DC Universe Multiverse

DC Multiverse – What is Multiverse?

Today we are going to introduce you to the DC Universe Multiverse. If you are confused about DC’s Multiverse, this article might help you to get a basic understanding. The idea of the DC Multiverse isn’t anything new. But only recently it started to get to people who are not die-hard comic fans. Recent events happened in CW Crisis on Infinite Earths, and recent talks on Flashpoint have made the noise to the non-comic fans.

DC Multiverse

The Multiverse is a vital storytelling device that exists within DC. It ties a lot of the comics stories published over the past 80+ years together. The concept of the Multiverse may have been changed a bit since it was introduced. But the current DC Multiverse states that there are 52 different Earths in existence. They all are occupying the same space but vibrating at different frequencies. Each Earth shares a few similarities. It’s like they all contain sentient, intelligent life, most often human—but other than that, they can be very different from each other.

DC Universe Multiverse - The Map

Above described, 52 Earth universes are not everything in DC. Along with them, there exist several other realms. Those realms consist of DC’s menagerie of gods and other supreme, immortal beings exist. Jack Kirby’s New Gods, Wonder Woman’s Greek-inspired patrons, Lucifer Morningstar, and his legions of Hell and Neil Gaiman’s Dream of the Endless do exist within those realms. There’s also the Monitor Sphere, where the Monitors reside and conduct their oversight. Finally, the Source Wall, which contains everything in the Multiverse, and much more. The DC Multiverse, as currently mapped, is a complicated place.

Connection Between Everything

Superman, Batman, and Wonder Woman live on Earth-0 or Prime Earth. Current, ongoing DC comic that’s within the DC universe, it’s most likely set on Earth-0. (Batman, Superman, Wonder Woman, Aquaman, The Flash, etc.)

Most comics that published before 2011 possibly set on a different Earth that potentially one that no longer exists. That includes classic Golden Age comics, Kingdom Come and Superman: Red Son, “Elseworlds” tales like Gotham by Gaslight, or any of our popular “Earth One” graphic novels.

The so obvious question is, how did the Multiverse happen? You can thank Flash for that. Multiverse first took root in 1961’s The Flash #123, in a story called “The Flash of Two Worlds.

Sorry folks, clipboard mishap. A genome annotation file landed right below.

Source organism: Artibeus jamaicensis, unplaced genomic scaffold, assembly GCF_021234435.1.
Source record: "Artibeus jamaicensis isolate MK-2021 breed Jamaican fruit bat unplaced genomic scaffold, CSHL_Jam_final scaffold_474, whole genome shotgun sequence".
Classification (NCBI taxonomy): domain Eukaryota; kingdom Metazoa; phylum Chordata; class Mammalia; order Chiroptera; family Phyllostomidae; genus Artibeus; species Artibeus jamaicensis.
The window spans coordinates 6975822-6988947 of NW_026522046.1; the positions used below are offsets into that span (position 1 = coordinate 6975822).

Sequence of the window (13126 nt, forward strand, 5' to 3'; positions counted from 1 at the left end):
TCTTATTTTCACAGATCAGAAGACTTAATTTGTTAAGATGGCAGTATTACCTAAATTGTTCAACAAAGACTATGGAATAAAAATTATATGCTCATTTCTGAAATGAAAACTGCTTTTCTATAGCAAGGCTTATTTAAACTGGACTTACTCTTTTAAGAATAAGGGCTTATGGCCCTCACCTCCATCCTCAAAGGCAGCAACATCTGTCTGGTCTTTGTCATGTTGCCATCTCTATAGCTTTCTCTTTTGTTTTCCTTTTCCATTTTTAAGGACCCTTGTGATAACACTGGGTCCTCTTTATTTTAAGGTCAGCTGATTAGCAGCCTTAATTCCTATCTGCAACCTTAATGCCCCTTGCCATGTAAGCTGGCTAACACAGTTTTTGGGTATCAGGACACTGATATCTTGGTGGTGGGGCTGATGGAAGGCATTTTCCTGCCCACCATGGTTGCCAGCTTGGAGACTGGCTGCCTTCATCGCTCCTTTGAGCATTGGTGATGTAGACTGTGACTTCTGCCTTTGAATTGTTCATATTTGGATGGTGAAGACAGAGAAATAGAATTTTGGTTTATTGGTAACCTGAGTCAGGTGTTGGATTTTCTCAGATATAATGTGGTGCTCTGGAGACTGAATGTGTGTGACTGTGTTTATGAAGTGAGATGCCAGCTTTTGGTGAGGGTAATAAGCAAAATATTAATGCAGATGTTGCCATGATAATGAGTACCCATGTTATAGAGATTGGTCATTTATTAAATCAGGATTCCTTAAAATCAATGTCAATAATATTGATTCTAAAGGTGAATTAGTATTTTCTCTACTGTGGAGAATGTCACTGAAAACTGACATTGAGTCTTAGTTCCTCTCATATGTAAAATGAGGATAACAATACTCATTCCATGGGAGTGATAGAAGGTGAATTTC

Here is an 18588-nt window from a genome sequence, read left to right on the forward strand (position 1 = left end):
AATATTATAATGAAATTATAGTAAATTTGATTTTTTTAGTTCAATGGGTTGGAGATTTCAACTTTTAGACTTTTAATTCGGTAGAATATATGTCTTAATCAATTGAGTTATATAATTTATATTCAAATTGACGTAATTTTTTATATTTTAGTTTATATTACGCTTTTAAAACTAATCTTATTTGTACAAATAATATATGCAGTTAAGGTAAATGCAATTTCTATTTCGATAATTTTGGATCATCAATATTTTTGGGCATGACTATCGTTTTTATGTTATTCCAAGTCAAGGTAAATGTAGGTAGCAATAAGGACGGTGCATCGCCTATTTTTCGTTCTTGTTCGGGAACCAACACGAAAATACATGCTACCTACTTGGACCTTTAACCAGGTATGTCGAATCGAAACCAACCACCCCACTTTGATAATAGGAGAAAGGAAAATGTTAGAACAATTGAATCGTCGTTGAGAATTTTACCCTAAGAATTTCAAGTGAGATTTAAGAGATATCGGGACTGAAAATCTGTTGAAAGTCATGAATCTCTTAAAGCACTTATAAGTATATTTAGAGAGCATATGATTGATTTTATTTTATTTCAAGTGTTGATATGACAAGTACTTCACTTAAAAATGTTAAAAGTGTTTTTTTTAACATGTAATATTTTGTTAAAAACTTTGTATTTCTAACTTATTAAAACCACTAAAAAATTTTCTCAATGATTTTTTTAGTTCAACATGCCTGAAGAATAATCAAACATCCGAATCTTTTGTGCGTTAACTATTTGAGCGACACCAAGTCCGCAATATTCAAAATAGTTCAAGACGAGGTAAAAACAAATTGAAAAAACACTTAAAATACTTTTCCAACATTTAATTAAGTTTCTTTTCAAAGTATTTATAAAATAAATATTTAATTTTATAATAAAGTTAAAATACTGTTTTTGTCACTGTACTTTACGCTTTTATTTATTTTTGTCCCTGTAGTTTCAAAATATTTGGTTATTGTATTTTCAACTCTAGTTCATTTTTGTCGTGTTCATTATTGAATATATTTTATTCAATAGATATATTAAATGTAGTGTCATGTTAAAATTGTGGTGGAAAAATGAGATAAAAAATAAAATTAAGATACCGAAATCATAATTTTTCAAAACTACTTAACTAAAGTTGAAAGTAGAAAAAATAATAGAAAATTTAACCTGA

DC Multiverse - The Flash 123
Image From: DCComics

This Silver Age classic was written by Gardner Fox and drawn by Carmine Infantino. In that story, Barry Allen teleports to Keystone City and meets the Golden Age Flash, Jay Garrick. Jay Garrick’s Golden Age Earth occupies the same space as ours but vibrates at a different frequency.


In 1963, Gardner Fox established his idea of alternate Earths to another level in Justice League of America #21. It featured a storyline called “Crisis on Earth-One,” which concluded in Justice League of America #22’s “Crisis on Earth-Two.” Primarily a crossover comic that teamed up the Silver Age Justice League of America with the Golden Age Justice Society of America. This storyline firmly established that the Golden Age versions of DC characters still existed, just on a different Earth.

Crisis on Infinite Earths is one of the most famous books in DC history. The story accepted the existence Multiverse, but the same story destroyed the multiverse leaving only one Earth alive.

The New 52 DC Multiverse

In 2008, the first issue of Final Crisis came out. It is the third in a trilogy of “Crisis” tales. Grant Morrison has written the story entirely. It includes a fateful bullet shot backward through time, reveals that the Monitors are cosmic vampires. It features a surreal race between two Flashes and the Black Racer and shockingly kills off Batman.

Image By DCComics

The Final Crisis left us with 52 Earths. In 2011’s Flashpoint, he resets the DC Universe, altering them further. Shortly after Flashpoint that the previously mentioned map of the Multiverse came alive. It is maintaining under the guidance of Morrison as a part of The Multiversity. It is an imaginative, ambitious eight-comic event that helped to clarify and solidify the DC Multiverse of today.


The Multiverse change, grow and evolves continuously. The Dark Nights: Metal introduced the concept of the Dark Multiverse. It is an entire Multiverse of frightening, unstable infinite Earths that were never meant to exist, and that is entirely incompatible with ours. (The Dark Multiverse birthed the Batman Who Laughs, one of the most terrifying and destructive DC super-villains in some time.) Most recently, the Watchmen sequel Doomsday Clock ended with Doctor Manhattan seemingly altering the DC Multiverse further still, but to what extent is still unknown.

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